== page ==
Disney’s Nine Old Men had an unparalleled level of brightness and vision that allowed them to come up with some of Disney’s most praised and watched animations. Moreover, their era is referred to as Disney’s Golden Age. They (Ollie Johnston and Frank Thomas) innovated the twelve principles of animation. They are outlined below.
First is the squash and stretch principle. This allocates a character the illusion of weight and volume while in motion. It is achieve by simultaneously expanding and compressing the character’s body as shown in the image below:
As the ball nears to hit the ground, it appears stretched and then appears squashed when it hits the ground. This gives the animation a realistic touch. The second principle is anticipation. As the name suggests, this principle prepares the audience for a major action that is about to happen. Animators achieve this by using smaller actions to prepare the audience for the big action as represented in the image below:
Notice how Donald Duck draws back his leg in anticipation of running. The third principle is staging. Here every move made by a character is supposed to convey a clear motive. This principle is achieved by isolating any extraneous details from the background giving the character all the focus as illustrated in the image below:
It is clear from the image of Tinkerbell above that she is overjoyed.
The forth principle is Straight Ahead and Pose to Pose. Straight ahead technique involves drawing clear poses to insinuate a fluid motion. Pose to pose, on the other hand, refers to planning key frames ahead of each other and then connecting them afterwards as depicted in this image:
The fifth principle is Follow Through and Overlapping Action. This principle stipulated that when a character in motion stops all his body doesn’t stop at once. Their main body usually stops first but their other body parts keep on moving and stop later as shown in the image:
The character’s body stops first then his coat follows and settles much later. The sixth principle is Slow-In and Slow-Out. Achieved by drawing many frames at the start of an action, few at the middle and many again at the end of the action to create a pendulum effect as shown below:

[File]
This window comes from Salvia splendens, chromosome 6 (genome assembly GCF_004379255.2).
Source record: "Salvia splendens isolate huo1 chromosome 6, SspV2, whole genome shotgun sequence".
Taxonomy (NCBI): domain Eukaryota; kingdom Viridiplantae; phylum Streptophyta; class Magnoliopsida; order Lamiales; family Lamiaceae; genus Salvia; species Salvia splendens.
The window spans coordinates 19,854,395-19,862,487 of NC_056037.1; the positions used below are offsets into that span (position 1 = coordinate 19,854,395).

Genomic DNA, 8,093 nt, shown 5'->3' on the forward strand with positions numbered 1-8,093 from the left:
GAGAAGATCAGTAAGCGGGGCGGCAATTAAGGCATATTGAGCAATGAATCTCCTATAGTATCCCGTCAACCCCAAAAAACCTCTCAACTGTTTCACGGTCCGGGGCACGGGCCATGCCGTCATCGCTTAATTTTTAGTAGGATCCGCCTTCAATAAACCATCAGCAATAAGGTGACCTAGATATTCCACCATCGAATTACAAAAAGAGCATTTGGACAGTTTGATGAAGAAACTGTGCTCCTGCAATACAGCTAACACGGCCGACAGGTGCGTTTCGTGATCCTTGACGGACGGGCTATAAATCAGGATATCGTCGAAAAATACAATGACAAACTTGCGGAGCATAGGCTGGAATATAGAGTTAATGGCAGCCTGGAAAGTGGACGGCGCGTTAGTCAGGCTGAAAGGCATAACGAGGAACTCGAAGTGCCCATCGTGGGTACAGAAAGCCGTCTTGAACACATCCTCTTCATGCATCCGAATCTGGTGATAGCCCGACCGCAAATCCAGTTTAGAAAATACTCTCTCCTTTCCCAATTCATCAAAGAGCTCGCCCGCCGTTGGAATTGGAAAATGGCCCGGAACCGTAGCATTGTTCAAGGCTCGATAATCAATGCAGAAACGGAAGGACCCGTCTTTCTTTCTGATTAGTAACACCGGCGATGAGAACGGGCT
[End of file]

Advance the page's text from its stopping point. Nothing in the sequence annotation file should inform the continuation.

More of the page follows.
The seventh principle is Arc. Per this principle, all actions occur in slightly circular motions as opposed to straight thrusts. This principle is well illustrated below:
This character lifts the stone in an arc and not straight up.
The eighth principle is Secondary Action. As the name suggests, a secondary action reinforces the main action. However, this action is not supposed to overshadow the prime action in the animation as depicted below:
The main action in the image is the character knocking at the door but the shape of the character’s left hand acts a secondary action. The ninth principle is Timing. Timing creates the illusion that a character’s motion is in tandem with the laws of physics. Changing timing can either make a scene crisper and faster or slower and smoother as illustrated below:
The tenth principle is Exaggeration. It involves overstating certain actions while maintaining the believability of the scene as shown below:
The eleventh principle is Solid Drawings. This principle stipulates that characters should be presented in a 3D form though they are in 2D form realistically as depicted below:
The last principle is Appeal. Animators should create appealing characters and images. An example of appeal is as shown in the image below:
Pannafino, James. “12 Basic Principles of Animation in Motion Design.” HOW Design, 6 Jan. 2017, www.howdesign.com/web-design-resources-technology/12-basic-principles-animation-motion-design/.